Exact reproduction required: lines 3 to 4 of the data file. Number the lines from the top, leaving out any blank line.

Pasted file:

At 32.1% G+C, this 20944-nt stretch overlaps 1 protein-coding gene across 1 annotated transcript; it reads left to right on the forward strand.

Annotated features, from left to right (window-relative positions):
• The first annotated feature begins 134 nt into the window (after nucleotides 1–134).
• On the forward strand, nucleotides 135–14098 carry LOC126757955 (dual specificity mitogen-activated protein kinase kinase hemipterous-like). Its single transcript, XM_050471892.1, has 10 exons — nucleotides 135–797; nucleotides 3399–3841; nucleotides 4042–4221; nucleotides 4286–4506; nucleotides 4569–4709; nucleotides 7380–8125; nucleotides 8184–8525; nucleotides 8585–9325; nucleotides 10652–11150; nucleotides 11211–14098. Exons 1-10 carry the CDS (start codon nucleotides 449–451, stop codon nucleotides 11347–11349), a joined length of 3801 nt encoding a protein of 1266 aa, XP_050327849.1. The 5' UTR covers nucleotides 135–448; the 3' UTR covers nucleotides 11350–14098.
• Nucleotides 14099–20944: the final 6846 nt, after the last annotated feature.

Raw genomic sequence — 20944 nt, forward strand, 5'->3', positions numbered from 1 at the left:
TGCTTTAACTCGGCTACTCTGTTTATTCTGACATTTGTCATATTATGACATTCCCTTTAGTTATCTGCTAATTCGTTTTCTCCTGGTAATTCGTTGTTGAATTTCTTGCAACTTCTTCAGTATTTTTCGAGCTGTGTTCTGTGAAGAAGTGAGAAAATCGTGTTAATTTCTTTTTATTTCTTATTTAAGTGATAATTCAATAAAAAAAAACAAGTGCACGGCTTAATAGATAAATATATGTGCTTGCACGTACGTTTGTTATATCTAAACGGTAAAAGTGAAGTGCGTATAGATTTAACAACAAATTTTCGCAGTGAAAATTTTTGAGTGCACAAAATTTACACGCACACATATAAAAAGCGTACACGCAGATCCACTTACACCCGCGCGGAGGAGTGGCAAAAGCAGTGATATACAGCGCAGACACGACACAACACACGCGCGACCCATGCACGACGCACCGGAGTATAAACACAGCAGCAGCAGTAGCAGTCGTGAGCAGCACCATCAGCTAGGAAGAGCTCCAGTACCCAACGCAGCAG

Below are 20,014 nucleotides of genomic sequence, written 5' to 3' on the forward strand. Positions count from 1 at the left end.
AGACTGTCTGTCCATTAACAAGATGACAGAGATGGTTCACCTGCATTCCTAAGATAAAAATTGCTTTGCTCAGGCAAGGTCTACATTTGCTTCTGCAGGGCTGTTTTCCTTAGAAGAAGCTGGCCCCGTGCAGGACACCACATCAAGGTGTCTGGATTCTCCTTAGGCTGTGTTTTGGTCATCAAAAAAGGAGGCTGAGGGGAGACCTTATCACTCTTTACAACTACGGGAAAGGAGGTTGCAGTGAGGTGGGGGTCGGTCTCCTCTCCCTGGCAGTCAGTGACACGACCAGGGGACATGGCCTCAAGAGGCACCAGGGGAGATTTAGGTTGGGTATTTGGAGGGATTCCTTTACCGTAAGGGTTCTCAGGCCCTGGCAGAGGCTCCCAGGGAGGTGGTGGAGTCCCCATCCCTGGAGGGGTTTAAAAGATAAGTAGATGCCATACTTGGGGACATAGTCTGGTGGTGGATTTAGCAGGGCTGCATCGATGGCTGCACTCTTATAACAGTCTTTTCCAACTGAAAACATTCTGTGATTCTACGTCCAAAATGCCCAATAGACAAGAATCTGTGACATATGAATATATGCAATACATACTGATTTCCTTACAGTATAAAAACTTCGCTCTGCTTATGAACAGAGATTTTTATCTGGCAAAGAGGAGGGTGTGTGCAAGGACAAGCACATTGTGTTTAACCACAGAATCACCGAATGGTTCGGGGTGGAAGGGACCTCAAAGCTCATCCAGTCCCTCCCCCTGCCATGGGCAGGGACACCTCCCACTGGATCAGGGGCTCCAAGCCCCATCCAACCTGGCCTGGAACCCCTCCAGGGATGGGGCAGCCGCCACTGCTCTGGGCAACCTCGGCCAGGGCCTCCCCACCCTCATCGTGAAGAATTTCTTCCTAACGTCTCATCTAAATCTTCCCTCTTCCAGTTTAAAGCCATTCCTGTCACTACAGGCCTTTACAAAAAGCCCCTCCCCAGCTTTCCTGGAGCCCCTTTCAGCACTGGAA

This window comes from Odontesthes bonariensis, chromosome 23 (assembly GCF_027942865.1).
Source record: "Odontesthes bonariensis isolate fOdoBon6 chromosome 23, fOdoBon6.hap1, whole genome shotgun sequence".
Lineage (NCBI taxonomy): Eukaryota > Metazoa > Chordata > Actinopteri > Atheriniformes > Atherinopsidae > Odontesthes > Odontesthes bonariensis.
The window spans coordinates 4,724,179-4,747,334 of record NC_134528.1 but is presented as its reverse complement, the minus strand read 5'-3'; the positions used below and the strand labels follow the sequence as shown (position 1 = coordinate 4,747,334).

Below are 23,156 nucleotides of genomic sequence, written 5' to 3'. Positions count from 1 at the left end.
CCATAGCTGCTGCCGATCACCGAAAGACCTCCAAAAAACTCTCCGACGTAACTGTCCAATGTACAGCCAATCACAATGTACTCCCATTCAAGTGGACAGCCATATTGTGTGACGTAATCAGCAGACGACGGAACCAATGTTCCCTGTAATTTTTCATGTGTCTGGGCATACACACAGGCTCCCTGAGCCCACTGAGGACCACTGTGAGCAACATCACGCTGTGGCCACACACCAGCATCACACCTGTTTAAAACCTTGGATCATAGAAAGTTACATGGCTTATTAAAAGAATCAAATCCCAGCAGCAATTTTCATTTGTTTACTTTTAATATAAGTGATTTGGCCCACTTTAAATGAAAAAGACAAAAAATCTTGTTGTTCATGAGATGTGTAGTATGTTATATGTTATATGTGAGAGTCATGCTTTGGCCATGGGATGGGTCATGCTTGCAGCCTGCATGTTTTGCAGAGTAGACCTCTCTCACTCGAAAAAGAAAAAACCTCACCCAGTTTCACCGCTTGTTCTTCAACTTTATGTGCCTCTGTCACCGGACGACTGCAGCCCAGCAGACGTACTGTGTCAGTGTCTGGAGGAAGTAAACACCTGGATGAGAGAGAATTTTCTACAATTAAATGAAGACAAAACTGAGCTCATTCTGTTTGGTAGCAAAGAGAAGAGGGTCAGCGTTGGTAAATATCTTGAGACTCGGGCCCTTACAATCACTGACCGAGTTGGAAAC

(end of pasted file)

• The first annotated feature begins 134 nt into the window (after nucleotides 1–134).
• On the forward strand, nucleotides 135–14098 carry LOC126757955 (dual specificity mitogen-activated protein kinase kinase hemipterous-like). Its single transcript, XM_050471892.1, has 10 exons — nucleotides 135–797; nucleotides 3399–3841; nucleotides 4042–4221; nucleotides 4286–4506; nucleotides 4569–4709; nucleotides 7380–8125; nucleotides 8184–8525; nucleotides 8585–9325; nucleotides 10652–11150; nucleotides 11211–14098. Exons 1-10 carry the CDS (start codon nucleotides 449–451, stop codon nucleotides 11347–11349), a joined length of 3801 nt encoding a protein of 1266 aa, XP_050327849.1. The 5' UTR covers nucleotides 135–448; the 3' UTR covers nucleotides 11350–14098.